Where have you found that they ARE immune-mediated?

    http://www.anaesthesiajournal.co.uk/article/PIIS147202990700152X/abstract

    3}Anaphylactoid reactions occur through a direct nonimmune-mediated release of mediators from mast cells and/or basophils or result from direct complement activation, but they present with clinical symptoms similar to those of anaphylaxis.
     
    Last edited: Feb 8, 2008
  11. Feb 8, 2008 #10

    Tsu

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    I KNOW!!! Can you believe that!?!? It just wrecks my whole day!!! :grumpy:


    This may help clear up the differences between "anaphylactoid" and "anaphylatic". The uses of either may have been what caused the confusion in the first place, but I think it addresses the OP question best. It's from the drug company Merck from this page:

    http://www.merck.com/mmhe/sec16/ch185/ch185e.html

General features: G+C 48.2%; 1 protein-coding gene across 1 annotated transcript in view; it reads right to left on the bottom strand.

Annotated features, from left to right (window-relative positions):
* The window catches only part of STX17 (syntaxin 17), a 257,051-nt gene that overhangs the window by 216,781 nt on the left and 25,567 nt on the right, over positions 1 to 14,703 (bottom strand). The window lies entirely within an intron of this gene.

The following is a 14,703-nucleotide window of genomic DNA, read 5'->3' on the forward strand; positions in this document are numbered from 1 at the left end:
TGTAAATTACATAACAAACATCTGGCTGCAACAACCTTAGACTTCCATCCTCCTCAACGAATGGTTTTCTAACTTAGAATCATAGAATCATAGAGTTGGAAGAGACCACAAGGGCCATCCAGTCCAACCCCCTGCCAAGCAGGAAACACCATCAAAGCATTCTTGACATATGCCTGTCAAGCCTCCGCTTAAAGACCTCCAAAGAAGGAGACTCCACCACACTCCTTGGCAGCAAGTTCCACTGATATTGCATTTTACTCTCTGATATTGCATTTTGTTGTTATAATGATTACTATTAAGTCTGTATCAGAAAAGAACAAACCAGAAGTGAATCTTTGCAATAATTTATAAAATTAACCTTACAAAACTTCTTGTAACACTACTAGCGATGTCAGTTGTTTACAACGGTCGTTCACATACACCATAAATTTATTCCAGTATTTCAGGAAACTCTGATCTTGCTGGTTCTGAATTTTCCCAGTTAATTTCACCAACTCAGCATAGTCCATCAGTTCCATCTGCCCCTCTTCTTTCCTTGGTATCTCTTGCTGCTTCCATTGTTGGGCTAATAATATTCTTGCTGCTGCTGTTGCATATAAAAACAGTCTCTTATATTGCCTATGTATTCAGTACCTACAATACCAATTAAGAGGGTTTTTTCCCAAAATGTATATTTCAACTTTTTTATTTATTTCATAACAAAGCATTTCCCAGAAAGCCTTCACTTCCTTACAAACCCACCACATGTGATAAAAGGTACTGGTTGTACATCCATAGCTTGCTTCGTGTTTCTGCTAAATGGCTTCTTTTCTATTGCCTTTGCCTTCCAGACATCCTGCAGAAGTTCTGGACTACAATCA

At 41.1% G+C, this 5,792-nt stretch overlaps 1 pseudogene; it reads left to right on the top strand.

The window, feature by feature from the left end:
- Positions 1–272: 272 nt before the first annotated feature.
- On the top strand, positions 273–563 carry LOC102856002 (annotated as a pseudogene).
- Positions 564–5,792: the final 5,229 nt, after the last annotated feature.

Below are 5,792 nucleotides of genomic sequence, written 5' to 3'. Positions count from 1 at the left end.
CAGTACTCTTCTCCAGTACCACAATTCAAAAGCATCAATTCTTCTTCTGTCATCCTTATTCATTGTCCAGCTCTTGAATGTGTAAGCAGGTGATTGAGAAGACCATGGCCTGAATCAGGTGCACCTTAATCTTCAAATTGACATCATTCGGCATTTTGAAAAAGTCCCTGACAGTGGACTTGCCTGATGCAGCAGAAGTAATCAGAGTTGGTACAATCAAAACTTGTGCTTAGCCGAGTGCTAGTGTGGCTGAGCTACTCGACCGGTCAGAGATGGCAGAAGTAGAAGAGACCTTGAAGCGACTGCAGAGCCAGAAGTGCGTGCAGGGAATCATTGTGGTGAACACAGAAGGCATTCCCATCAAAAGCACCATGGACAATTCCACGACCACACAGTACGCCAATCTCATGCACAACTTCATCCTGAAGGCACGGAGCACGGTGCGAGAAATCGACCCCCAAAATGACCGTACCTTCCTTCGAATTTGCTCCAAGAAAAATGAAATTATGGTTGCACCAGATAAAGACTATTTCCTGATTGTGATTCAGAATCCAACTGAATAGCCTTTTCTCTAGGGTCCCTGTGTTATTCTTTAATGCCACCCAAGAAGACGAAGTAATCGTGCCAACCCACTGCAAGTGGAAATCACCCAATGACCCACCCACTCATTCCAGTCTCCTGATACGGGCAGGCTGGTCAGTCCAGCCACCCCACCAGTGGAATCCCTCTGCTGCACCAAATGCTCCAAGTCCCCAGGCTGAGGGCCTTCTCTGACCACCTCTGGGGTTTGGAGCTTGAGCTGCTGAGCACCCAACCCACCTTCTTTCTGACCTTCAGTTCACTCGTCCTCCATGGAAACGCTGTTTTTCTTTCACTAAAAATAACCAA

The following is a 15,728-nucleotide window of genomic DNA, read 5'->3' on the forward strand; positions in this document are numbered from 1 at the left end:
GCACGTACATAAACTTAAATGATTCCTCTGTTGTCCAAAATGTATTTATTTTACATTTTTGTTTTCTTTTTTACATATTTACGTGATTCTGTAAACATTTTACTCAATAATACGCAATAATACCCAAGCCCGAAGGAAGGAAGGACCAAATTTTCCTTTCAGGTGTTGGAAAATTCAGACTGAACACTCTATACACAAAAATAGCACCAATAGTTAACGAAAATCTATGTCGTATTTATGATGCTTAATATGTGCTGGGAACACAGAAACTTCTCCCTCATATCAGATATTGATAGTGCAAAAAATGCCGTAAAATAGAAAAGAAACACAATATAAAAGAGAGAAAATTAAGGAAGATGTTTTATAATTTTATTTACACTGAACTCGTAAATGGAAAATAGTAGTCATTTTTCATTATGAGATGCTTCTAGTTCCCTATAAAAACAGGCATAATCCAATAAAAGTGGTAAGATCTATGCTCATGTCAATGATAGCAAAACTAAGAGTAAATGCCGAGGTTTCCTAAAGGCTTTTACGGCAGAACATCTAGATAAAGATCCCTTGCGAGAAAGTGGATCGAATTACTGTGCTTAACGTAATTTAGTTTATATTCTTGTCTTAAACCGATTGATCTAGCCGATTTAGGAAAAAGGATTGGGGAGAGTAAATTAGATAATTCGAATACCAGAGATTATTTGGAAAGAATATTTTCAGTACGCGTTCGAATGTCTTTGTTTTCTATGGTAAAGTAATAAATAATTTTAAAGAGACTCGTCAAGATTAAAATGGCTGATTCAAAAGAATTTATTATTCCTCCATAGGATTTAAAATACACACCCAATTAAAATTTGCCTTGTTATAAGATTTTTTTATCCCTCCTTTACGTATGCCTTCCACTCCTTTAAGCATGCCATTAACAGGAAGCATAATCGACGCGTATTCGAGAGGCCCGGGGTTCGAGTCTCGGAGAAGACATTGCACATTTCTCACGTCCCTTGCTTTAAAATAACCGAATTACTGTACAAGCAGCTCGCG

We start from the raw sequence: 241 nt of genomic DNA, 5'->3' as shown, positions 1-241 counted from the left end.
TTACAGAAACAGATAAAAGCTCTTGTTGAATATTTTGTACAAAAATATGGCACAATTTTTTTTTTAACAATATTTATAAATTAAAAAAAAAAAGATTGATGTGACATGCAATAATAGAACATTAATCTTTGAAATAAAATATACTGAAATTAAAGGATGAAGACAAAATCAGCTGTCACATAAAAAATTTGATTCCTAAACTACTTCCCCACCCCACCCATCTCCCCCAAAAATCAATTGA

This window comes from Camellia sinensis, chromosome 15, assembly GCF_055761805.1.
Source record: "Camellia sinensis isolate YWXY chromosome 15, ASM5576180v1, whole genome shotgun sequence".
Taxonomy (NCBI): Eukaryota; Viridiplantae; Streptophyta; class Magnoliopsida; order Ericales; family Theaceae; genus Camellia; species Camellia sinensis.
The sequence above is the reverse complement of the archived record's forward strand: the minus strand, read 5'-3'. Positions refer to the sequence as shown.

12. Feb 8, 2008 #11

    Moonbear

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    Here's one example (well, 2 examples, but same author):
    http://www.ncbi.nlm.nih.gov/pubmed/...ez.Pubmed.Pubmed_ResultsPanel.Pubmed_RVDocSum

    and

    http://www.ncbi.nlm.nih.gov/pubmed/...ez.Pubmed.Pubmed_ResultsPanel.Pubmed_RVDocSum

    There are some articles by other authors that support this too, basically distinguishing anaphylactic from anaphylactoid by the presence or absence of IgE involvement, but I'm not sure what I can quote of them (they have further restrictions than the usual journals in our library subscription).
     
  13. Feb 9, 2008 #12
    opps posted in wrong thread!
     
    Last edited: Feb 9, 2008